German National Soccer Team Mulls Auschwitz Visit During European Championships
Germany is currently engaged in a debate over whether the country’s national soccer team should visit Auschwitz during their trip to Poland this summer for the European Championships.
“It would send a disastrous message to the rest of the world if the German players were to bypass Auschwitz,” says Dieter Graumann, President of the Central Council of Jews in Germany.
Writing in Der Spiegel, one of Germany’s most widely read newspapers, Henryk Broder, who is Jewish himself, views the idea differently.
“What are the footballers supposed to do in Auschwitz? Swear that they’re sorry? Explain that this sort of thing can “never happen again?” And has anyone thought about what would happen if the German players visited Auschwitz and became so overcome by emotion that they lost the tournament?”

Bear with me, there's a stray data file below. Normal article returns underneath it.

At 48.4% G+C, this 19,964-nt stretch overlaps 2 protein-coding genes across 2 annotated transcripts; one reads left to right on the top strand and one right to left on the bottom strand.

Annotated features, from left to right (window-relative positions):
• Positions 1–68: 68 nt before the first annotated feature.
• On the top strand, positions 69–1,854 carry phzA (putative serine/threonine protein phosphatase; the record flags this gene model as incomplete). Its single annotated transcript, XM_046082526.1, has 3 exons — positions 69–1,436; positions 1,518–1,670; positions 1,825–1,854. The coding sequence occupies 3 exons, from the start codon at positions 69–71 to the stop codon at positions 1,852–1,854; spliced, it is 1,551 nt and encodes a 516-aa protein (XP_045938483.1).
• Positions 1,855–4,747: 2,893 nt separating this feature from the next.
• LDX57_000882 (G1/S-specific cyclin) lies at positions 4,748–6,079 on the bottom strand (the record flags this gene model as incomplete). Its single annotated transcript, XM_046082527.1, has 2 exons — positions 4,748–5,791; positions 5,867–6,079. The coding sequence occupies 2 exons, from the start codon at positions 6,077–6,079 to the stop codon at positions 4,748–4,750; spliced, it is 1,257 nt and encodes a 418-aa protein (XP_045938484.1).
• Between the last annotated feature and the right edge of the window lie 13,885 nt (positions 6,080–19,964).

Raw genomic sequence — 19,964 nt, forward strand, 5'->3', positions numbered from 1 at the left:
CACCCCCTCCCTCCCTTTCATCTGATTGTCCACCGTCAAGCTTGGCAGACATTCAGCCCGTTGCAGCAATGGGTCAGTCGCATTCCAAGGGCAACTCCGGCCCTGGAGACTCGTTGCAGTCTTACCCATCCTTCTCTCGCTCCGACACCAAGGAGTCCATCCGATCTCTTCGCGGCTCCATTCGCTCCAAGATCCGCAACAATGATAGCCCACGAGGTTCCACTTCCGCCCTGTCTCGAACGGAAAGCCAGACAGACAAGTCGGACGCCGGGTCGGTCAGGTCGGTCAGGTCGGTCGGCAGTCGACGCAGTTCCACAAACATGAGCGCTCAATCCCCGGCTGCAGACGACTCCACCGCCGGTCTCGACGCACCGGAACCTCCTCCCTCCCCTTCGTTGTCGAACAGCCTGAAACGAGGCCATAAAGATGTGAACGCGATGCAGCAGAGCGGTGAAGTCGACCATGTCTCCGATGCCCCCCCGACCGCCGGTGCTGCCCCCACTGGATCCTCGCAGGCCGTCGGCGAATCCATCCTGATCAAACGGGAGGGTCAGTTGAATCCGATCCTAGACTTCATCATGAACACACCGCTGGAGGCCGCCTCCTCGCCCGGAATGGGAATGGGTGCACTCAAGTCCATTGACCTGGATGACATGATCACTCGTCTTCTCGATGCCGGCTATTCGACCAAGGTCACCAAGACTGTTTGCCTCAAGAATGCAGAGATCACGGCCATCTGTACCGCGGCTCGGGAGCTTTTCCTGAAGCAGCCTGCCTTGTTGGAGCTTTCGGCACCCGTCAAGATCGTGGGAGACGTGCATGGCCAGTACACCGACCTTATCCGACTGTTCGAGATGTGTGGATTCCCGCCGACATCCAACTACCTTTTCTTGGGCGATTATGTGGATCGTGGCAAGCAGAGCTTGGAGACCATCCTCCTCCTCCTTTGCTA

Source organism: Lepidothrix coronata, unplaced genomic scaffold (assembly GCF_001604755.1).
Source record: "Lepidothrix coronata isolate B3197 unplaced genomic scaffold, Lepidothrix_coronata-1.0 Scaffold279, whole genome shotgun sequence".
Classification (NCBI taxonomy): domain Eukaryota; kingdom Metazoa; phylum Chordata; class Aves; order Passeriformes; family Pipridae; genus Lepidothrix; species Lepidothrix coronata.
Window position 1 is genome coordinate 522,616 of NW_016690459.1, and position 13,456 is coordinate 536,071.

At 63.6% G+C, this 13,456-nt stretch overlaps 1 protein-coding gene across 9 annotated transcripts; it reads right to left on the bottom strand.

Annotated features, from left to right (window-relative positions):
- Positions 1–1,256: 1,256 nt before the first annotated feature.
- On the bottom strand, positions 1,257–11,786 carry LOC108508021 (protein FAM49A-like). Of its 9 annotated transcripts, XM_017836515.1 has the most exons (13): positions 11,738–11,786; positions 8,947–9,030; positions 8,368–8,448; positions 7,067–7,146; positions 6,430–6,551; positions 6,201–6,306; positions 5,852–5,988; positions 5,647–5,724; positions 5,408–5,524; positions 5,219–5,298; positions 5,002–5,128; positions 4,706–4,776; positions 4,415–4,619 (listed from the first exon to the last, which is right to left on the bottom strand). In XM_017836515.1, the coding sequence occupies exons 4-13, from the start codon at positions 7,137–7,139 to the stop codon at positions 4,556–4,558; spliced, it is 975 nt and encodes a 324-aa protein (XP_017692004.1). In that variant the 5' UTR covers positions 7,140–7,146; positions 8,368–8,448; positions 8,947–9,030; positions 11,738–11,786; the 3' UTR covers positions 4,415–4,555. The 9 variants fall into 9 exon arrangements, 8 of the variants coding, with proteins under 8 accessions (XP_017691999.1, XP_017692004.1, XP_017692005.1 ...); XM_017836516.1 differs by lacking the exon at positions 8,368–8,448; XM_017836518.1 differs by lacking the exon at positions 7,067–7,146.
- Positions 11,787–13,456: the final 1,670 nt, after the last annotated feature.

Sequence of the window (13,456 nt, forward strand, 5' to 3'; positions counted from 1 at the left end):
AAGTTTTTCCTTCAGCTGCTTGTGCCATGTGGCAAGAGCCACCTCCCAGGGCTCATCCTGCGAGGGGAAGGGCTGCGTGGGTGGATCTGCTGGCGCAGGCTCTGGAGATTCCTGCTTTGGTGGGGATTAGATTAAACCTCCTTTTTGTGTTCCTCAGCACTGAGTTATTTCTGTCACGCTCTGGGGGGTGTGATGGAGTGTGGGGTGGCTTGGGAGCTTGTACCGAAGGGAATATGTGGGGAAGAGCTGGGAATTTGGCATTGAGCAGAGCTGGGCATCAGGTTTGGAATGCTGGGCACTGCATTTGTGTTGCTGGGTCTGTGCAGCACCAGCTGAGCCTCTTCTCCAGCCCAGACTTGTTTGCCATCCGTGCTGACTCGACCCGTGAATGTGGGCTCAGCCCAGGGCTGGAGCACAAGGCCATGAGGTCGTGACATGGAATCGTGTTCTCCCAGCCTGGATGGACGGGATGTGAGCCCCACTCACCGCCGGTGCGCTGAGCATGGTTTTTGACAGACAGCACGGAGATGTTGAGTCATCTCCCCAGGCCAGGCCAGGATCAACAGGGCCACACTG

The British national team has committed to visiting Auschwitz while in Poland this summer.
Broder believes the German players should visit the Nazi death camp individually, if they choose to do so on their own accords.
“The German footballers have no business going to Auschwitz. That is, unless some of them choose to go there on their own and without the cameras, for personal reasons that would make them accountable to no one,” he wrote in Der Speigel.
Jurgen Klinsmann, the team captain of Germany’s national squad – which is always among the favorites to win at the European Championships – is in favor of a collective visit this summer.
“If they attend a simple ceremony at Auschwitz and are moved by it, then much can be achieved,” he said, referring to members of the team that young Germans view as role models.
According to The Daily Mail in Britain, the Catholic Church supports a team visit this summer to the Nazi death camp that killed over a million Jews during the Holocaust, but the German Football Association has reservations due to the emotional toll it could take on the team.